Corman, Sidney 1924-2004 (Cid Corman)
CORMAN, Sidney 1924-2004
See index for CA sketch: Born June 29, 1924, in Roxbury, MA; died March 12, 2004, in Kyoto, Japan. Editor, translator, publisher, and author. A prolific poet in his own right, Corman was well known for helping other poets get their works published through his Origin Press and was a highly influential figure among the Beat and Black Mountain poets. Ineligible for military service because of his health, he attended Tufts College (now University) during World War II, completing a B.A. in 1945 and continuing on to graduate study at the University of Michigan, where he won the Hopwood Prize for poetry in 1947, and University of North Carolina. Later, in the mid-1950s, he also attended the Sorbonne. Leaving university in 1947, Corman embarked on a across America and writing poetry, years before Jack Kerouac made such adventures famous in his own writings. Settling for a time in Boston in 1948, he started a radio program on WMEX in which the works of such writers as Archibald MacLeish and Stephen Spender were read without commercial interruption. Believing radio was an ideal medium for poetry, Corman thus had a powerful influence on what would become performance poetry in later years. At the same time, Corman prolifically penned poetry, hundreds of his verses being published in small magazines. Despite this success, Corman seemed even more interested in bringing the poems of others to the public light. He thus founded the poetry magazine Origin and Origin Press in 1951, featuring the works of such now-renowned figures as Robert Duncan and Denise Levertov. Enamored by the simple power of Japanese poetry, Corman moved to Kyoto, where he found work as a private teacher, married a Japanese woman, continued his work with Origin Press, and founded C.C.'s, a coffee and dessert shop that also provided a venue for poetry readings. In the 1950s, Corman also began having his poetry collections published on a yearly basis, mostly through Origin Press, with early collections including A Thanksgiving Eclogue from Theocritus (1954), A Table in Provence (1959), For Instance (1962), and In Good Time (1964). Fluent in Japanese, Corman began translating the works of such poets as Matsuo Basho and Shimpei Kusano. His own poems have, in fact, been likened to those of the Japanese masters, with their simple construction lulling readers into startling revelations and imagery. Financial problems led Corman to return to Boston in 1970, but in the early 1980s he returned to Japan, where he would remain the rest of his life. While continuing to publish poetry collections and translations, Corman wrote so much that, at the time of his death, some eighty thousand poems remained unpublished. One of his most ambitious works is called Of, a multi-volume series with the first two books being published in 1990. By 2004, five volumes had been published, and a sixth is to appear posthumously. Among his many, many other collections, which he published under the name Cid Corman, are Stead (1966), Of the Breath Of (1970), So Far (1973), For the Asking (1976), Identities (1981), And the Word (1987), How Now: Poems (1995), and For Crying Out Loud (2002); he also edited books by such authors as Franco Beltrametti and Lorine Niedecker, and published essay collections, such as At Their Word: Essays on the Art of Language (1978). Suffering a heart attack in Kyoto, Corman fell into a coma in 2004 and soon passed away.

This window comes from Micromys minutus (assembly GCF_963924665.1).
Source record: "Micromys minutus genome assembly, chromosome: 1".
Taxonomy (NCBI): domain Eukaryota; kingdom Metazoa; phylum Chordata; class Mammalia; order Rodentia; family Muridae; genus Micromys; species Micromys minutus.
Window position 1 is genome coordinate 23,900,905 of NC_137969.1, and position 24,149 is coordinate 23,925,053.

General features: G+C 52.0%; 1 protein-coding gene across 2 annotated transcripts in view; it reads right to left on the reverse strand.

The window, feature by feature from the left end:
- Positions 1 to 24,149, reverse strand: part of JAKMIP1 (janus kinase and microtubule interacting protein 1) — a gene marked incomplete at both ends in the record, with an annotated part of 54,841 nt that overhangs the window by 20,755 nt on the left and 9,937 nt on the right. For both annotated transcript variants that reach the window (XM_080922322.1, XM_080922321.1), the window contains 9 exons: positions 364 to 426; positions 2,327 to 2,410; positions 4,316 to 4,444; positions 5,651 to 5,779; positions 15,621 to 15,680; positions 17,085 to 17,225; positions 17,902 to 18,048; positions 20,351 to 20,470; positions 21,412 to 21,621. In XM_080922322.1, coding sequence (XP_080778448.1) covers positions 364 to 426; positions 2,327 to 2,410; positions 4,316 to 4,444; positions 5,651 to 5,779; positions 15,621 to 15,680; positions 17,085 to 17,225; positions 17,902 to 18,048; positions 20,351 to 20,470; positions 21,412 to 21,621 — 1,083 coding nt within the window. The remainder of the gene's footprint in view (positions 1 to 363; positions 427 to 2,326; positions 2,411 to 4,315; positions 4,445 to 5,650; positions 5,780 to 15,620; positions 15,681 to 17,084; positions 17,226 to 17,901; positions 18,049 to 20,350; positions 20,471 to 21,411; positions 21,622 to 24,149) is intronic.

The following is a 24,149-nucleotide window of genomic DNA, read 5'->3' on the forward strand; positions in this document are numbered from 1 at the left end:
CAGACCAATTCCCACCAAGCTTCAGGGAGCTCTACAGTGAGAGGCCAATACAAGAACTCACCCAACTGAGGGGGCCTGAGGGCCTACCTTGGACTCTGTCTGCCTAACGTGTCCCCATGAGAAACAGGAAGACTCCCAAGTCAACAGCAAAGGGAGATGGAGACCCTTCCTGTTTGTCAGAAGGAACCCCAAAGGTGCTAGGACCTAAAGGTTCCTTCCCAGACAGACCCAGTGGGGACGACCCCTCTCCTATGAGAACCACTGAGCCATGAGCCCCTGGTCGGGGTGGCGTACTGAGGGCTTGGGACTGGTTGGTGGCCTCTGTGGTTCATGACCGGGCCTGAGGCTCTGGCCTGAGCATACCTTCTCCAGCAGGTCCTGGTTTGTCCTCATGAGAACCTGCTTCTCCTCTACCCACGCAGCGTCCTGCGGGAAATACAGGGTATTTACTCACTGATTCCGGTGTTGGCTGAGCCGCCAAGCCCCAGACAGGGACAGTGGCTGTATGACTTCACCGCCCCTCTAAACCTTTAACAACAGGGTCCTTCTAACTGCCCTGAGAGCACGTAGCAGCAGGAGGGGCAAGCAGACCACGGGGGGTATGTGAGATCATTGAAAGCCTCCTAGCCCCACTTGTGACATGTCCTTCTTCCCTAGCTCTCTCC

OBITUARIES AND OTHER SOURCES:
Contemporary Poets, seventh edition, St. James Press (Detroit, MI), 2001.
Dictionary of Literary Biography, Volume 193: American Poets since World War II, Sixth Series, Gale (Detroit, MI), 1998.
Los Angeles Times, March 18, 2004, p. B12.
New York Times, March 16, 2004, p. C19.
Times (London, England), March 29, 2004, p. 26.